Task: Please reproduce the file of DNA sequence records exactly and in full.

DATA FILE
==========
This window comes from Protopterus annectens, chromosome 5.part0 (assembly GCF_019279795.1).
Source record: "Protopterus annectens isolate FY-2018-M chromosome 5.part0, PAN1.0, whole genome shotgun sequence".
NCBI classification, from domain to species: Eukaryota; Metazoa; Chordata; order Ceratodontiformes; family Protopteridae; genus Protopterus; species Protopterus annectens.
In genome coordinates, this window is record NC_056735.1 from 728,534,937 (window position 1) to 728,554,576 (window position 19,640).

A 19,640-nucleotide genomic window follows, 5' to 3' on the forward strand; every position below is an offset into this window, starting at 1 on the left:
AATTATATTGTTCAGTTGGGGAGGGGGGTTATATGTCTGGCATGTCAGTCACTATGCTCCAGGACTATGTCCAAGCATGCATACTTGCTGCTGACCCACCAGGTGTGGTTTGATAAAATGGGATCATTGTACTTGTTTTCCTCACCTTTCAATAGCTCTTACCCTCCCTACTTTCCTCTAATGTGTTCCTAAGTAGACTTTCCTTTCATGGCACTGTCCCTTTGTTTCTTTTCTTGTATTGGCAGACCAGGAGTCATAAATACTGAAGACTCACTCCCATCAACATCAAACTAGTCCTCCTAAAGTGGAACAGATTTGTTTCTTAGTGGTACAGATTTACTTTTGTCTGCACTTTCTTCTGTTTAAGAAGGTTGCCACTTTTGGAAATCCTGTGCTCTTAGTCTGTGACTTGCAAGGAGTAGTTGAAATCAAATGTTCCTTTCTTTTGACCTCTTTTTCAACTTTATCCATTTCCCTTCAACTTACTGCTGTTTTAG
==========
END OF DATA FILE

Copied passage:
This window comes from Protopterus annectens, chromosome 5.part0 (assembly GCF_019279795.1).
Source record: "Protopterus annectens isolate FY-2018-M chromosome 5.part0, PAN1.0, whole genome shotgun sequence".
NCBI classification, from domain to species: Eukaryota; Metazoa; Chordata; order Ceratodontiformes; family Protopteridae; genus Protopterus; species Protopterus annectens.
In genome coordinates, this window is record NC_056735.1 from 728,534,937 (window position 1) to 728,554,576 (window position 19,640).

A 19,640-nucleotide genomic window follows, 5' to 3' on the forward strand; every position below is an offset into this window, starting at 1 on the left:
AATTATATTGTTCAGTTGGGGAGGGGGGTTATATGTCTGGCATGTCAGTCACTATGCTCCAGGACTATGTCCAAGCATGCATACTTGCTGCTGACCCACCAGGTGTGGTTTGATAAAATGGGATCATTGTACTTGTTTTCCTCACCTTTCAATAGCTCTTACCCTCCCTACTTTCCTCTAATGTGTTCCTAAGTAGACTTTCCTTTCATGGCACTGTCCCTTTGTTTCTTTTCTTGTATTGGCAGACCAGGAGTCATAAATACTGAAGACTCACTCCCATCAACATCAAACTAGTCCTCCTAAAGTGGAACAGATTTGTTTCTTAGTGGTACAGATTTACTTTTGTCTGCACTTTCTTCTGTTTAAGAAGGTTGCCACTTTTGGAAATCCTGTGCTCTTAGTCTGTGACTTGCAAGGAGTAGTTGAAATCAAATGTTCCTTTCTTTTGACCTCTTTTTCAACTTTATCCATTTCCCTTCAACTTACTGCTGTTTTAG